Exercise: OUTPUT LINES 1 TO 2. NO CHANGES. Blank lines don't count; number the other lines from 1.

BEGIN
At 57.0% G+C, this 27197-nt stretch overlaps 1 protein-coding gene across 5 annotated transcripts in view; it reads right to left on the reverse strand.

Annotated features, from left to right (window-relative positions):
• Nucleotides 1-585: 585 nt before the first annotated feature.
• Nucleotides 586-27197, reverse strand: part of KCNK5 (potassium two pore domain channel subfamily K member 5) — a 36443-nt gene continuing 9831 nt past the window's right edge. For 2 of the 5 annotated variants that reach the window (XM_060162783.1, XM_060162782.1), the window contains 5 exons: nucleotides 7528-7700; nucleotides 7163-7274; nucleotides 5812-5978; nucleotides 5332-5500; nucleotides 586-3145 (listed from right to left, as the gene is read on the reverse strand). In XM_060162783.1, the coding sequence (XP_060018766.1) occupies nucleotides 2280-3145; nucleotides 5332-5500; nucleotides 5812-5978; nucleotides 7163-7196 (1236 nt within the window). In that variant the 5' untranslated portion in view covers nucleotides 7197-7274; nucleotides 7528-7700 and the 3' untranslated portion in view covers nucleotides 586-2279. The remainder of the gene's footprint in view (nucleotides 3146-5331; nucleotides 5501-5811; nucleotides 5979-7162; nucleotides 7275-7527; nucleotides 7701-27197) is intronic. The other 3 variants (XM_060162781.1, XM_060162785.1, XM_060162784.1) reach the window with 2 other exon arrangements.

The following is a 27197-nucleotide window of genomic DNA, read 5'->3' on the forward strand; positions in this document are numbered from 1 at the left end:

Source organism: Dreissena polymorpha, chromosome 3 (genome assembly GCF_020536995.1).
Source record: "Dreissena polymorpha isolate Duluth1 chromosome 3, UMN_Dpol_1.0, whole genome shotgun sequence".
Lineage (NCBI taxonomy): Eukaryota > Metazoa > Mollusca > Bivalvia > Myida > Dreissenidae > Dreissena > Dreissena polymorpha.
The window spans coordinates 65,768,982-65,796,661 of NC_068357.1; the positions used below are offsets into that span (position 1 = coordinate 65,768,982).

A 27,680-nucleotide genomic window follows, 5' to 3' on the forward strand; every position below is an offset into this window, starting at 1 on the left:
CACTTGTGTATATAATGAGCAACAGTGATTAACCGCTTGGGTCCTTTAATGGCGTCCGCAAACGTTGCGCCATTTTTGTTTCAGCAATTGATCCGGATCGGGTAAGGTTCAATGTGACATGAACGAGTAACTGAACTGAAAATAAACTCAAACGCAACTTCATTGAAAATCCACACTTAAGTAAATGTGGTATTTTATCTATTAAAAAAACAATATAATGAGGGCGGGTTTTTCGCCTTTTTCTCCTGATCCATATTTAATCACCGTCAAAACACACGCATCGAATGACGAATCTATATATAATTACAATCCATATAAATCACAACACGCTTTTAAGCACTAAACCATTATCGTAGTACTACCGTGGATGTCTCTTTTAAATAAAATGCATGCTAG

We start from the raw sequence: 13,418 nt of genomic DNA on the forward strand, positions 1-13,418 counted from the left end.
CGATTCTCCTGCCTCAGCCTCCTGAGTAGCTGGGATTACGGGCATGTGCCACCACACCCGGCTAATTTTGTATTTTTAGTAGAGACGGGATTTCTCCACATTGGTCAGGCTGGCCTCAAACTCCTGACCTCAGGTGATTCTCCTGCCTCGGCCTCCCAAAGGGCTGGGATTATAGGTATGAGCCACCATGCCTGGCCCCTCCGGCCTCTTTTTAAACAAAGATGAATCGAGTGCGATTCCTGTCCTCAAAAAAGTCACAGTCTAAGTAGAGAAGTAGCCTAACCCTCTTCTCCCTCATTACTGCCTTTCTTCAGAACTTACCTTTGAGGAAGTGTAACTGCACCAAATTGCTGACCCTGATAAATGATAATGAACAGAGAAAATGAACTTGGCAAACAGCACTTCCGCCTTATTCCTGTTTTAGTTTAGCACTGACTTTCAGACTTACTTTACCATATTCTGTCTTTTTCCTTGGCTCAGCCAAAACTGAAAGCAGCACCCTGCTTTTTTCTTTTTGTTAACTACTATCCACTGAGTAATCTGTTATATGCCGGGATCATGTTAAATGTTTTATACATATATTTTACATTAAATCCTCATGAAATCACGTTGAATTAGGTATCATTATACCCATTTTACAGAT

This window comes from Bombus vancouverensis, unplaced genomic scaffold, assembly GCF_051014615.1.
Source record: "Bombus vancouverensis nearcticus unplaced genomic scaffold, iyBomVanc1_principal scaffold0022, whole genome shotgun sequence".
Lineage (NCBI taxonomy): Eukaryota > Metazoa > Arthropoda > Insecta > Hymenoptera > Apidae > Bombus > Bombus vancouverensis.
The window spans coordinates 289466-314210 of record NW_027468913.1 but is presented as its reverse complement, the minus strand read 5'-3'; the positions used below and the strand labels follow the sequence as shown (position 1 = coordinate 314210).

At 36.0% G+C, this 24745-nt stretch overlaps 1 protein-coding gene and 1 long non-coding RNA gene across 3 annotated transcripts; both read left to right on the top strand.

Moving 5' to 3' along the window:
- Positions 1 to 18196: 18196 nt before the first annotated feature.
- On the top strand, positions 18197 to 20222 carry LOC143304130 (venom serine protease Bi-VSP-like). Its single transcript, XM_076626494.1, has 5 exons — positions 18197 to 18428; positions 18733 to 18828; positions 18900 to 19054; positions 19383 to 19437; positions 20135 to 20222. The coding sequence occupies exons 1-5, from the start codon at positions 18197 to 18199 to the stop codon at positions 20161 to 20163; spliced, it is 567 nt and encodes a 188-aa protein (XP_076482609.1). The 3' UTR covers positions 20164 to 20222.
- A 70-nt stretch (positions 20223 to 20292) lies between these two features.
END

At 57.0% G+C, this 27197-nt stretch overlaps 1 protein-coding gene across 5 annotated transcripts in view; it reads right to left on the reverse strand.

Annotated features, from left to right (window-relative positions):